If Kyle Schwarber did not mash baseballs for a living, he figures he would be in the family business, too.
Schwarber’s father, Greg, was a longtime police officer and police chief in their hometown of Middletown, Ohio. His mother, Donna, was a police dispatcher before she became a registered nurse. His sister, Lindsey, served in the Army National Guard before she became a police officer in Middletown. Her boyfriend is a police officer there, too.
“It’s close to home,” Schwarber said.
Schwarber is one of 30 nominees for the 2023 Roberto Clemente Award because of his work with Schwarber’s Neighborhood Heroes, which started in 2017 “to express gratitude for the unique sacrifices of first responders and their families by creating positive experiences, as well as funding wellness, education and crisis needs for first-responder families.” The program has raised more than $625,000 in grants since its inception.
“Luckily, the baseball thing worked out, but it’s something I would have done,” Schwarber said about being a first responder. “I was pretty set on that. I was really drawn into the military when I was young. I thought about doing ROTC in college. But now that I’ve got this platform, I have the chance to represent my family and what they do. I get to say, 'thanks.' There are a lot of really good things out there. There are a lot of things that go unseen. There is mental health, there is support for families.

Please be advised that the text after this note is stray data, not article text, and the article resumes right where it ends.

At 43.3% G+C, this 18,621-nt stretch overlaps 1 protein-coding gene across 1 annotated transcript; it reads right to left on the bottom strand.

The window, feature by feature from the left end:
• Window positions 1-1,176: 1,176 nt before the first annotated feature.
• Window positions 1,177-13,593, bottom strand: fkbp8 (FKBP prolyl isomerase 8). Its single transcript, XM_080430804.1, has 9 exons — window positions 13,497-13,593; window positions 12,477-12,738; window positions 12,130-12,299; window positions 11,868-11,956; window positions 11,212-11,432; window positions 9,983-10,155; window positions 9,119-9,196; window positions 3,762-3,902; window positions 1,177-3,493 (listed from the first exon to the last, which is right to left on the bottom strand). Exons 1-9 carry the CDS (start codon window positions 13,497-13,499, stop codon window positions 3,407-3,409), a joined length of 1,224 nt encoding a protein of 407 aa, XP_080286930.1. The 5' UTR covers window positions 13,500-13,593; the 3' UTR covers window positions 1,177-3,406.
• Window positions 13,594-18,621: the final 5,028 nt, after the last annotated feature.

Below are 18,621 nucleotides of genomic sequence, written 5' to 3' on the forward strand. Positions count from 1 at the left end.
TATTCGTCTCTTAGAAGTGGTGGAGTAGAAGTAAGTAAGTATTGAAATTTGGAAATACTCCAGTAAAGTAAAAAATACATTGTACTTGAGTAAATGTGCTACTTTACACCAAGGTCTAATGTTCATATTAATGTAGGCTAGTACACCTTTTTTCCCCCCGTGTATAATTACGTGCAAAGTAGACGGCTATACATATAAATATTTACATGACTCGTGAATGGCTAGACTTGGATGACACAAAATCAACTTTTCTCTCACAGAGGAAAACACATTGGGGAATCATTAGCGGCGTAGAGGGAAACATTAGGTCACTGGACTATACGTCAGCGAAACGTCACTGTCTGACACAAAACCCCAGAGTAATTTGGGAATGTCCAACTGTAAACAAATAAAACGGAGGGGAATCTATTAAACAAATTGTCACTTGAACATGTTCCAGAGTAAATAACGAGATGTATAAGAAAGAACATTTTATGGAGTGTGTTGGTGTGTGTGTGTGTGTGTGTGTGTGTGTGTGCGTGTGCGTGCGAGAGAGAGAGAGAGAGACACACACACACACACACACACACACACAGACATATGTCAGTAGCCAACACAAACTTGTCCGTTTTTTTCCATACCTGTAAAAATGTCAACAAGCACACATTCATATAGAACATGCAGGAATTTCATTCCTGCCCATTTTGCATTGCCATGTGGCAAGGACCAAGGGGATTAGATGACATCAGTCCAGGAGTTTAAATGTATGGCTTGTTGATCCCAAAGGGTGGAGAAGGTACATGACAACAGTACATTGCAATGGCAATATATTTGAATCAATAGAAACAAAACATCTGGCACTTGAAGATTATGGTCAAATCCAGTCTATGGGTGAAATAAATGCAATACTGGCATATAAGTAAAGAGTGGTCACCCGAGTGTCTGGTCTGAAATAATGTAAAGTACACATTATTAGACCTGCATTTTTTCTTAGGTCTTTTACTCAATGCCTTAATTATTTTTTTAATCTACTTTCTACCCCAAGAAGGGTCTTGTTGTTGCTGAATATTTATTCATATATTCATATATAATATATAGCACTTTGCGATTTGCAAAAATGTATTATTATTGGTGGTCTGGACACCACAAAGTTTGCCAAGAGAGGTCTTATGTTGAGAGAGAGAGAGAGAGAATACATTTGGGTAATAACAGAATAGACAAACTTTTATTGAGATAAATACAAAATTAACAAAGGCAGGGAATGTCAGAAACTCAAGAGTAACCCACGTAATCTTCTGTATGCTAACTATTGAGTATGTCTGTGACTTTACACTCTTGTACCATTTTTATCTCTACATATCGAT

“Some families aren’t fortunate enough to have their loved one around anymore. Growing up, I was lucky. My dad always came home. I got a regular childhood. Then, you start going around and you start seeing things. The fallen Temple police officer [Christopher Fitzgerald]. We brought his family here [in April]. You see and hear those stories. Some kids are old enough to understand what happened. Some kids aren’t. But we try to help those people.”
Schwarber’s Neighborhood Heroes hosted a block party on Sunday at Yard’s Brewing in Philadelphia. The event benefited The Philadelphia Police Foundation; The Philadelphia Fire Department Foundation; Families Behind the Badge Children’s Foundation, a nonprofit dedicated to supporting the families of fallen and critically injured first responders; TAPS, a national nonprofit providing care and resources for those grieving the deaths of a military or veteran loved one; and Team Foster, a nonprofit that works for the unmet needs of injured and disabled veterans by bringing together civilians, veterans and highly trained service dogs.
Rhys Hoskins and Dave Dombrowski on Sunday paid to have a service dog trained for an individual at the event.
Schwarber said he still remembers going to canine competitions with his dad. In one event, the dogs have to find a person hiding in one of three boxes.
Schwarber was often the person in the box.
“I was probably 10 [years old], going to those dog competitions,” Schwarber said, smiling. “I remember my dad picking me up from school all the time. We’d be about to go home, and he’d say, ‘Hey, you’ve got to stay in the car. I’ve got to make a pitstop [at a scene] real quick.’ I got my first clubhouse feeling from being inside the police department, seeing all the men and women in there. They were throwing jabs, but they were family. They all worked together. I got a taste of that before I came into the baseball world.”
And now that he is in the baseball world, he wants to make sure his other world is taken care of. Fans can vote for the Roberto Clemente Award winner here.